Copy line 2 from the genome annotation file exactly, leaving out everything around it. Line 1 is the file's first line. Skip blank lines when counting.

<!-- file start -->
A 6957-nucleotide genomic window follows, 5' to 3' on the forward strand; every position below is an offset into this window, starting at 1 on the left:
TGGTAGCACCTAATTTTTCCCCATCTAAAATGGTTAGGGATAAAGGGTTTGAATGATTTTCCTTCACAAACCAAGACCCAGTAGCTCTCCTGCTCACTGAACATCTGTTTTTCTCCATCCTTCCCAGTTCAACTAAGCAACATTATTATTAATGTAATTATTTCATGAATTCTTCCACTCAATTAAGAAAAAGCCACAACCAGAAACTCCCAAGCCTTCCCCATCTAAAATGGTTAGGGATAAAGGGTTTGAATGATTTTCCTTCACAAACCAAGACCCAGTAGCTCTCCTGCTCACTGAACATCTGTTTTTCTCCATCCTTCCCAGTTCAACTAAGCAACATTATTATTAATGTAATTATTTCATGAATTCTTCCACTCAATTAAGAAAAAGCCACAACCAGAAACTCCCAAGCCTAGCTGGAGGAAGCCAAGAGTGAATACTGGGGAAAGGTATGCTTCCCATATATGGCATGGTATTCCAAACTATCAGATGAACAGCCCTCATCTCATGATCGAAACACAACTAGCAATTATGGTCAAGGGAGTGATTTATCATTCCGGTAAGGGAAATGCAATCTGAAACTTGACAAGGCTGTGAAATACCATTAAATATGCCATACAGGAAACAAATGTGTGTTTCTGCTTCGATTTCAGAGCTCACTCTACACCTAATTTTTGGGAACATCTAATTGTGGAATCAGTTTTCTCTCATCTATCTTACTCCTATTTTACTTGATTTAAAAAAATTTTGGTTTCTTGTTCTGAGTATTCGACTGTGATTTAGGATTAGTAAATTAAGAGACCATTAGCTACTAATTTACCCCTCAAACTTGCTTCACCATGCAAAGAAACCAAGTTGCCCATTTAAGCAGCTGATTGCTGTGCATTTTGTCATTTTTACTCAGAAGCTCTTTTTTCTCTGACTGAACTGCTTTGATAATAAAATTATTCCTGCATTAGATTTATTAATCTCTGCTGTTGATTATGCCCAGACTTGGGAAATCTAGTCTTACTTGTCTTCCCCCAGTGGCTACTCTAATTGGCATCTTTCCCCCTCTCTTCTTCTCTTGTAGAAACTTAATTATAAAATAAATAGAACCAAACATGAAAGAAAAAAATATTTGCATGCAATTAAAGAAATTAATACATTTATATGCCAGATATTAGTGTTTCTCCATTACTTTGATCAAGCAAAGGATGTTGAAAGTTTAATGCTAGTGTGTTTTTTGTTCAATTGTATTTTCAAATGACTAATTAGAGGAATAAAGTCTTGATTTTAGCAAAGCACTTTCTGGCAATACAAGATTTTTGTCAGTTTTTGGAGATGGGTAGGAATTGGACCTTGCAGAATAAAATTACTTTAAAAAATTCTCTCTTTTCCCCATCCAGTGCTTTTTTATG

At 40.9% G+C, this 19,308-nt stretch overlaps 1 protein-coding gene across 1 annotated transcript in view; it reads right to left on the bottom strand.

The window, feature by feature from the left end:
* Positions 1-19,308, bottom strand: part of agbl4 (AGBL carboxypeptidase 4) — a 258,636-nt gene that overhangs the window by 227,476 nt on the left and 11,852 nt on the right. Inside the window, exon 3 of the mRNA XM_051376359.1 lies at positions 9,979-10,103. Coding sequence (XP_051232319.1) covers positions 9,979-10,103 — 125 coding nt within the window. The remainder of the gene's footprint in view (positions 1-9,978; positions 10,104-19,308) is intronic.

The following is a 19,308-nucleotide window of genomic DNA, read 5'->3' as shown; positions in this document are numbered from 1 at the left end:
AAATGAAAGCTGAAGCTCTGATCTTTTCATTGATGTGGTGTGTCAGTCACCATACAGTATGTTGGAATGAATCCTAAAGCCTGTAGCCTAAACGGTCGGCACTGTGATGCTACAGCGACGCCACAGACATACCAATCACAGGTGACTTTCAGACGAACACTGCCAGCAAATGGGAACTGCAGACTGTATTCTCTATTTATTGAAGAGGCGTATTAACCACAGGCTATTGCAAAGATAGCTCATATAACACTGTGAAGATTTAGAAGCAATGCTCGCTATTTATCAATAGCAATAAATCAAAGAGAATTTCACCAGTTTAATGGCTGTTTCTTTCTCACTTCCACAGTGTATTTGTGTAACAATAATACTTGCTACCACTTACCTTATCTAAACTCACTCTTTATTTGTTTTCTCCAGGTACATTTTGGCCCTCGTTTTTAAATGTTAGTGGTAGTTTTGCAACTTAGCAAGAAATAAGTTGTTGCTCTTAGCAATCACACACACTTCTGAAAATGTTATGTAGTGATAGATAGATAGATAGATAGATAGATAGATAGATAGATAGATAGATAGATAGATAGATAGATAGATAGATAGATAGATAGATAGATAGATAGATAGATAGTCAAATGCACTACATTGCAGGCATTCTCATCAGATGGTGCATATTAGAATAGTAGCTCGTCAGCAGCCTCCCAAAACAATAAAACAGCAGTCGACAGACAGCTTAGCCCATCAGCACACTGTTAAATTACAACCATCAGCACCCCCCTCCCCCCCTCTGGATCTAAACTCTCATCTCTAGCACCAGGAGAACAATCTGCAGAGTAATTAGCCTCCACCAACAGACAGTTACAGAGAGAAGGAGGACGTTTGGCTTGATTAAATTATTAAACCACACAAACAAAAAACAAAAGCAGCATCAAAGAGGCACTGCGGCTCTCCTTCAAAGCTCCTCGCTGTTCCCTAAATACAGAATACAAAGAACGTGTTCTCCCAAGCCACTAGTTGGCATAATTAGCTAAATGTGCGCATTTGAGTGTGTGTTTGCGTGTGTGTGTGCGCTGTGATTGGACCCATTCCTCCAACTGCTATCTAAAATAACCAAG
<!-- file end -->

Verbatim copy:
TGGTAGCACCTAATTTTTCCCCATCTAAAATGGTTAGGGATAAAGGGTTTGAATGATTTTCCTTCACAAACCAAGACCCAGTAGCTCTCCTGCTCACTGAACATCTGTTTTTCTCCATCCTTCCCAGTTCAACTAAGCAACATTATTATTAATGTAATTATTTCATGAATTCTTCCACTCAATTAAGAAAAAGCCACAACCAGAAACTCCCAAGCCTTCCCCATCTAAAATGGTTAGGGATAAAGGGTTTGAATGATTTTCCTTCACAAACCAAGACCCAGTAGCTCTCCTGCTCACTGAACATCTGTTTTTCTCCATCCTTCCCAGTTCAACTAAGCAACATTATTATTAATGTAATTATTTCATGAATTCTTCCACTCAATTAAGAAAAAGCCACAACCAGAAACTCCCAAGCCTAGCTGGAGGAAGCCAAGAGTGAATACTGGGGAAAGGTATGCTTCCCATATATGGCATGGTATTCCAAACTATCAGATGAACAGCCCTCATCTCATGATCGAAACACAACTAGCAATTATGGTCAAGGGAGTGATTTATCATTCCGGTAAGGGAAATGCAATCTGAAACTTGACAAGGCTGTGAAATACCATTAAATATGCCATACAGGAAACAAATGTGTGTTTCTGCTTCGATTTCAGAGCTCACTCTACACCTAATTTTTGGGAACATCTAATTGTGGAATCAGTTTTCTCTCATCTATCTTACTCCTATTTTACTTGATTTAAAAAAATTTTGGTTTCTTGTTCTGAGTATTCGACTGTGATTTAGGATTAGTAAATTAAGAGACCATTAGCTACTAATTTACCCCTCAAACTTGCTTCACCATGCAAAGAAACCAAGTTGCCCATTTAAGCAGCTGATTGCTGTGCATTTTGTCATTTTTACTCAGAAGCTCTTTTTTCTCTGACTGAACTGCTTTGATAATAAAATTATTCCTGCATTAGATTTATTAATCTCTGCTGTTGATTATGCCCAGACTTGGGAAATCTAGTCTTACTTGTCTTCCCCCAGTGGCTACTCTAATTGGCATCTTTCCCCCTCTCTTCTTCTCTTGTAGAAACTTAATTATAAAATAAATAGAACCAAACATGAAAGAAAAAAATATTTGCATGCAATTAAAGAAATTAATACATTTATATGCCAGATATTAGTGTTTCTCCATTACTTTGATCAAGCAAAGGATGTTGAAAGTTTAATGCTAGTGTGTTTTTTGTTCAATTGTATTTTCAAATGACTAATTAGAGGAATAAAGTCTTGATTTTAGCAAAGCACTTTCTGGCAATACAAGATTTTTGTCAGTTTTTGGAGATGGGTAGGAATTGGACCTTGCAGAATAAAATTACTTTAAAAAATTCTCTCTTTTCCCCATCCAGTGCTTTTTTATG